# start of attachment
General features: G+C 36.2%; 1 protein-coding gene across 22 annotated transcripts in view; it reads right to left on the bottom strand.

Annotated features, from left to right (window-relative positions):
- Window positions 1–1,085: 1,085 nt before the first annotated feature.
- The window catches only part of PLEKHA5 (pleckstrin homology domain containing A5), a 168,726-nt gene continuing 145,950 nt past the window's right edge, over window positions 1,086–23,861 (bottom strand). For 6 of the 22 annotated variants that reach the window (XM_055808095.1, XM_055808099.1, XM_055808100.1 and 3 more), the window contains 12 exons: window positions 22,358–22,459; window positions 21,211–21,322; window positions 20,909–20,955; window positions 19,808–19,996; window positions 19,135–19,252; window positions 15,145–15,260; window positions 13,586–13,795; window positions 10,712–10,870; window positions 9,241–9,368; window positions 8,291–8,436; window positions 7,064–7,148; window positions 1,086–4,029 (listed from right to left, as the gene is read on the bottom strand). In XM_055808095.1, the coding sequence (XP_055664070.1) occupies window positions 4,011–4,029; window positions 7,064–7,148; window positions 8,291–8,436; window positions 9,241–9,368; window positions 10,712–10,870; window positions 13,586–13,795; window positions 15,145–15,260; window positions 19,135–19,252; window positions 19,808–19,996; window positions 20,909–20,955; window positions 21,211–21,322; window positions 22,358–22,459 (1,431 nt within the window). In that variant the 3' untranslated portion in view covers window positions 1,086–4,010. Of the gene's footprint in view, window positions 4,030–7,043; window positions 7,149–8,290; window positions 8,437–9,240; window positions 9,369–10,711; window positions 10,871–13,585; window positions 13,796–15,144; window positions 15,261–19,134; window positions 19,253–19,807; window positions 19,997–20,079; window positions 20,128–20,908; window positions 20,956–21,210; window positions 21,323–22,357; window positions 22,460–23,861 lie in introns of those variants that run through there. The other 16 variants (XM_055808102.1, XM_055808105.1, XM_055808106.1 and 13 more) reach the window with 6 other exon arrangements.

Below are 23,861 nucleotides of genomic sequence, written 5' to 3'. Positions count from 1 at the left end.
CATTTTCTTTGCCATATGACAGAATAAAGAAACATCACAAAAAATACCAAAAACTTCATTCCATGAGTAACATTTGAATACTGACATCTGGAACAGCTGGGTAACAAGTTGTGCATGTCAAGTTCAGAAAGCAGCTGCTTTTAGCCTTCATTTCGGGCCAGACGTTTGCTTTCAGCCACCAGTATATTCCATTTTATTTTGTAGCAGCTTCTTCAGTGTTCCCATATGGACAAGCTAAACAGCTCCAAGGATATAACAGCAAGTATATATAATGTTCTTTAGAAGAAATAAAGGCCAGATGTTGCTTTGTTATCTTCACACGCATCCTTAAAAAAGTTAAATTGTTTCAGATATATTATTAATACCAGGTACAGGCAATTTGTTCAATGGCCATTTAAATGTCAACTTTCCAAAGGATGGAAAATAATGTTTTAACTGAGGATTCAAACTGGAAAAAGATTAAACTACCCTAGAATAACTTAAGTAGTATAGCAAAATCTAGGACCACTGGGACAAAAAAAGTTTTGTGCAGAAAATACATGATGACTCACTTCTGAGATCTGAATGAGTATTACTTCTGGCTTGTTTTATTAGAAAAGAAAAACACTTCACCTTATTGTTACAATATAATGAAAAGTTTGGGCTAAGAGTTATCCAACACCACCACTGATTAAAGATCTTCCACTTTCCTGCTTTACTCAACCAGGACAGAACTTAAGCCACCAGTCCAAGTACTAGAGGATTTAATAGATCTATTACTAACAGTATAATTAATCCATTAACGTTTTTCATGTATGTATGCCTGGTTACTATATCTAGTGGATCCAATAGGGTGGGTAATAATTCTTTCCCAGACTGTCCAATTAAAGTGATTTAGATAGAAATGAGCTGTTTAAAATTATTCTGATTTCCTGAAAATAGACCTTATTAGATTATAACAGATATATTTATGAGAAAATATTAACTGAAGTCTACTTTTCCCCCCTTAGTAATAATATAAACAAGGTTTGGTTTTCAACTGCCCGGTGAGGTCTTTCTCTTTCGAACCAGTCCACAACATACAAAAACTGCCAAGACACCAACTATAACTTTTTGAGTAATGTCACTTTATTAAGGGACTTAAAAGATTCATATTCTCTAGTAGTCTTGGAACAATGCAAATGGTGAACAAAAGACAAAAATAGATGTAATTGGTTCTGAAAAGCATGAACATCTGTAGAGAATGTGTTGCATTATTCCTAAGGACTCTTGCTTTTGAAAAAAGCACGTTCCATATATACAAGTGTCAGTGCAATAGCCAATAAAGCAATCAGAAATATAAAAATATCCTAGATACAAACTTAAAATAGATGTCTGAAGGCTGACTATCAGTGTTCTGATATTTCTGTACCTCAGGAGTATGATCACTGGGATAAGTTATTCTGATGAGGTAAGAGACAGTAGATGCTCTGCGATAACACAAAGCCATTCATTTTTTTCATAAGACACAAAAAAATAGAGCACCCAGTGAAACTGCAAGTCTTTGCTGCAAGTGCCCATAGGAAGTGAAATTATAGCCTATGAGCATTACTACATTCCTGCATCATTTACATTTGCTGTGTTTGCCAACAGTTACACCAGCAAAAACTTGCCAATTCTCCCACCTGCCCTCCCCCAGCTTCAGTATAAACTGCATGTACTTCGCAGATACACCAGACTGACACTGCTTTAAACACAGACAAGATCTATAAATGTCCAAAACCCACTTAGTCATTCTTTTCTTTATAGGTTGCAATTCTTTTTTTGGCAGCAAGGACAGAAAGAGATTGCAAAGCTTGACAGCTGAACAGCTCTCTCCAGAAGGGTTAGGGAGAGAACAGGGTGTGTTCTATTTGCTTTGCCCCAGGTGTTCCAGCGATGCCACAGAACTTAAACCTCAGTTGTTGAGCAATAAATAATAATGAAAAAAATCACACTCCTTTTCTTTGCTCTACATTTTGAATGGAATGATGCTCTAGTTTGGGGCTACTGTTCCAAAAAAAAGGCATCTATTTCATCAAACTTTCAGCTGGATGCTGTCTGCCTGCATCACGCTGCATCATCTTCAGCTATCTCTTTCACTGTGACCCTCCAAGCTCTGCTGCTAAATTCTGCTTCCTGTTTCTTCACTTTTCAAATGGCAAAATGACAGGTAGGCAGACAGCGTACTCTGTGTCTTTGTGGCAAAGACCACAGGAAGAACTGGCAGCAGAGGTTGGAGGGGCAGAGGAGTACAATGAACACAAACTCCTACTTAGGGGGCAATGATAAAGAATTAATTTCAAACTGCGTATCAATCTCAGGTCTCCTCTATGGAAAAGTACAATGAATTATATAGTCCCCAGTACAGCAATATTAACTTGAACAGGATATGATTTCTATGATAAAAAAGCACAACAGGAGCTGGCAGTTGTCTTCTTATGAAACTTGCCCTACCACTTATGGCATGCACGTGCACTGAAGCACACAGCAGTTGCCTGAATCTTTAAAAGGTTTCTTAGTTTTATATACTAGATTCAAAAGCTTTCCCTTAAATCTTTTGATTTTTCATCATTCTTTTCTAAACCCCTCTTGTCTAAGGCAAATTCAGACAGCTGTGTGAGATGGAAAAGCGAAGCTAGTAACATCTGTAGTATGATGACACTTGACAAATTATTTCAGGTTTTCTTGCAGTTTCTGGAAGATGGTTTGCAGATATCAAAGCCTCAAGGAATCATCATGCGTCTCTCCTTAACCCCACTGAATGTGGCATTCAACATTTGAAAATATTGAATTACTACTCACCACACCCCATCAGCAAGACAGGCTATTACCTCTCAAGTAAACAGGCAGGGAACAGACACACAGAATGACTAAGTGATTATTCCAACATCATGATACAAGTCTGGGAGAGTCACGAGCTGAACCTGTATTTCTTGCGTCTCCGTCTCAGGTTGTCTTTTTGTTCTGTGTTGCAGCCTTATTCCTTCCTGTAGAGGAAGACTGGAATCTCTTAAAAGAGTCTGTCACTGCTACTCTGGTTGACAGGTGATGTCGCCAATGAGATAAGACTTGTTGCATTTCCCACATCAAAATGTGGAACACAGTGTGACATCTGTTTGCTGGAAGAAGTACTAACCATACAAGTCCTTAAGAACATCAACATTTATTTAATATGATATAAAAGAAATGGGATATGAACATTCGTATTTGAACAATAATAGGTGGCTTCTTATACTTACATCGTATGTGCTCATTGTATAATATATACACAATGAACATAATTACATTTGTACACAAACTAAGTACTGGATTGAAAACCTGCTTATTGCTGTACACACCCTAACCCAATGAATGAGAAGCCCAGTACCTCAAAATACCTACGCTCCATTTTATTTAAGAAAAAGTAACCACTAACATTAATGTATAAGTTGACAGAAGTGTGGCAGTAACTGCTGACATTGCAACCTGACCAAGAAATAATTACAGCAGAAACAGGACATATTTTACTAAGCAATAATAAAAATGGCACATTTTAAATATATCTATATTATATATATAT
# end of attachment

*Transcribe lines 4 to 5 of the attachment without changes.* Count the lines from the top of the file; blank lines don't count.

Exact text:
- The window catches only part of PLEKHA5 (pleckstrin homology domain containing A5), a 168,726-nt gene continuing 145,950 nt past the window's right edge, over window positions 1,086–23,861 (bottom strand). For 6 of the 22 annotated variants that reach the window (XM_055808095.1, XM_055808099.1, XM_055808100.1 and 3 more), the window contains 12 exons: window positions 22,358–22,459; window positions 21,211–21,322; window positions 20,909–20,955; window positions 19,808–19,996; window positions 19,135–19,252; window positions 15,145–15,260; window positions 13,586–13,795; window positions 10,712–10,870; window positions 9,241–9,368; window positions 8,291–8,436; window positions 7,064–7,148; window positions 1,086–4,029 (listed from right to left, as the gene is read on the bottom strand). In XM_055808095.1, the coding sequence (XP_055664070.1) occupies window positions 4,011–4,029; window positions 7,064–7,148; window positions 8,291–8,436; window positions 9,241–9,368; window positions 10,712–10,870; window positions 13,586–13,795; window positions 15,145–15,260; window positions 19,135–19,252; window positions 19,808–19,996; window positions 20,909–20,955; window positions 21,211–21,322; window positions 22,358–22,459 (1,431 nt within the window). In that variant the 3' untranslated portion in view covers window positions 1,086–4,010. Of the gene's footprint in view, window positions 4,030–7,043; window positions 7,149–8,290; window positions 8,437–9,240; window positions 9,369–10,711; window positions 10,871–13,585; window positions 13,796–15,144; window positions 15,261–19,134; window positions 19,253–19,807; window positions 19,997–20,079; window positions 20,128–20,908; window positions 20,956–21,210; window positions 21,323–22,357; window positions 22,460–23,861 lie in introns of those variants that run through there. The other 16 variants (XM_055808102.1, XM_055808105.1, XM_055808106.1 and 13 more) reach the window with 6 other exon arrangements.

Below are 23,861 nucleotides of genomic sequence, written 5' to 3'. Positions count from 1 at the left end.